Long before we became parents (or even started dating for that matter) my partner and I prepared for parenthood. This took many forms, of course. One example is that I took some Early Childhood Education classes. My husband, Rich, took several workshops in stand-up comedy. If you think my skills outweigh his, you’d be wrong. I’ve got the theory part down. But he just kills it with his execution.
I know what I should do—what response would be best. I know how to use humor, silliness, and just plain Playful Parenting, (See Resources below for Lawrence Cohen’s wonderful book), but often; I react instead. That doesn’t usually go so well.
Every parent loses their temper from time to time. Small children want what they want and are happy to show their feelings when they don’t get it. Volume control is nonexistent. Conflicting needs, compounded by a child’s yet-to-fully develop-brain are difficult to navigate.
Rich has been paving his way as a parent with comedy from the beginning. He is a creative genius in this department. He has a litany of characters, each with their own voice and personality. They tell outrageous stories and ask ridiculous questions. He gets it all wrong and pretends to know nothing. My son Joshua thinks this is hilarious.
In situations where patience is required, I can usually hold my own, but certain circumstances just irk me. A big trigger is when I override my own good sense and engage in some sort of “bargain” with my four-year-old. (A word to the wise: Do not ever do this.)
Here’s the short version of my story:
I tell Joshua it’s time for bath and bed. He tells me he wants to play more. I look at the clock and tell him that he can play for ten more minutes, but then it will be a quick shower instead of a tub. He says okay. (Would you believe I had already been in this situation once before and it had NOT gone well? And here I was trying it again? Yes, you can. You know how hopeful and downright dumb we parents can be.) I ask him if he’s sure he is okay taking a shower instead of the bath. He says yes. (See, I’m no dummy. I double-checked. With the four year-old.)
Flash forward ten minutes to the bathroom:
I start the shower. Somehow, I am completely unprepared when Joshua announces that he wants to take a bath. I remind him that he agreed to take a shower. He says he’s changed his mind. I attempt to convince him that a shower will be fun. He resists. I insist. He fusses. I get mad. He retreats to the corner. I stare him down. He stares back.
I take a deep breath and it hits me that this is not going to work. I am certain that trying to force him into the shower in any way, shape, or form will end badly. I consider bowing out gracefully and somehow making it seem like a tub is my idea, but I’ve set such a clear expectation that it would be difficult at this point.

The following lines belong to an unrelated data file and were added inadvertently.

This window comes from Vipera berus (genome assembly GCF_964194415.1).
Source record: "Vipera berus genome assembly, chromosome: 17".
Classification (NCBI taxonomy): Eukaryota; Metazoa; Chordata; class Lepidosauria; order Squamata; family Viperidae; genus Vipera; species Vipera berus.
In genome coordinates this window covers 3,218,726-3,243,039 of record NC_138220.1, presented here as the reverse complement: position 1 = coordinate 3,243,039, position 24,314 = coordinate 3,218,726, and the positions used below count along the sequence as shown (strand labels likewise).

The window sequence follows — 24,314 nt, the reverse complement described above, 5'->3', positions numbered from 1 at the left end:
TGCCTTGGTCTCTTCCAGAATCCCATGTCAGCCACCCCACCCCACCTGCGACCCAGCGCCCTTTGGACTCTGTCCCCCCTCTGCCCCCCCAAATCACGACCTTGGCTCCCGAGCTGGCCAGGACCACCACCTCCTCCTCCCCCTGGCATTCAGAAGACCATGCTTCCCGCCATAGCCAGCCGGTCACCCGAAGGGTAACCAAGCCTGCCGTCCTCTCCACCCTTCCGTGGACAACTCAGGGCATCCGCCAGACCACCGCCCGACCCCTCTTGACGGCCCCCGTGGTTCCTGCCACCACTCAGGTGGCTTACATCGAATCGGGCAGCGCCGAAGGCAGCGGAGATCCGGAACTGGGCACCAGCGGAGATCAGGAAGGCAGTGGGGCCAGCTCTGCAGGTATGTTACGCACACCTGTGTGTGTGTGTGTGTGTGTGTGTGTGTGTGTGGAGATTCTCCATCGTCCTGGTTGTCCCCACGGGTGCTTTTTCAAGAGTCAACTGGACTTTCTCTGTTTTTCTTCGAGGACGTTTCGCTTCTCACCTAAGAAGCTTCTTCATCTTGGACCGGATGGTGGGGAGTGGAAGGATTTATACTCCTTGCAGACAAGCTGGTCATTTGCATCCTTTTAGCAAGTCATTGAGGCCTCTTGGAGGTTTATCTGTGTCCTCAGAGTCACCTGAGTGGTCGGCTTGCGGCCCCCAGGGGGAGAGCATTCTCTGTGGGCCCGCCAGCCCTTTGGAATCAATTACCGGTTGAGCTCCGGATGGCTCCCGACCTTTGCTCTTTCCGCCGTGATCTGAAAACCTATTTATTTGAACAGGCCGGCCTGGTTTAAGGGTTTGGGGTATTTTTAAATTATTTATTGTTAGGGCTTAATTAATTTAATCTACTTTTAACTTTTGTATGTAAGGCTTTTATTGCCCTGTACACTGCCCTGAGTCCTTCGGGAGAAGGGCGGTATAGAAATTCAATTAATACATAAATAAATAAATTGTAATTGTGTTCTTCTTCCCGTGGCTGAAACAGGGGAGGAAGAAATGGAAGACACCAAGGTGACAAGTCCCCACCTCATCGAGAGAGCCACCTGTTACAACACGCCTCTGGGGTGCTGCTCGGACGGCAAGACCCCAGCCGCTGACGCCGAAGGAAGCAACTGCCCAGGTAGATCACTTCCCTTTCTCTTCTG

Then I ask myself: “What Would Rich Do?”
I smile hugely at Joshua. I stick my hands into the running shower and announce that I am helping Joshua take a shower.
“Here, let me wash your hair, little boy!” I say.
He giggles. I continue to pretend I’m washing Joshua. He stands in the corner and laughs. I look at him over in the corner and act shocked. I say,
“Hey, wait a minute! If you’re over there, who is in here?”
I am extremely surprised to find that there is not a child in the shower. He laughs more. I ask him to get in the shower. He says no. (I should have known my little Taurus would not be swayed so easily.) I am annoyed, but I am making progress.
Going for proximity, I go to him and pretend to wash him right there in the corner of the bathroom. He howls with laugher and tells me he’s not in the shower. I apologize profusely and go back to washing the imaginary boy in the shower. He laughs. I go back and forth between the fake boy in the real shower and the real boy in the fake shower. Eventually, he gets in the shower and I feel like I’ve earned a gold medal in parenting.
That story had a happy ending. Sometimes, they do not.
If you can buy fifteen to thirty seconds between feeling irritated and taking action, you can remember to use humor. Yes, it was time consuming. Guess what? Any coercive approach would have been even more so. You can stay in your prefrontal cortex and remember to invoke humor, goofiness, and a playful quality in your home. If you set the tone, a child will follow your lead.
What situations in your parenting could use some lightening up?
ABOUT THE AUTHOR
SARAH MACLAUGHLIN is a social worker and parent educator who is author of the award-winning book, What Not to Say: Tools for Talking with Young Children. She brings 20 years of experience working with children and families to her coaching practice. Sarah informs and supports families; one on one, in groups and through online virtual programs like PEAK Parenting. She is Mom to a seven-year-old son who gives her plenty of opportunities to take her own advice. Learn more at her website: www.sarahmaclaughlin.com.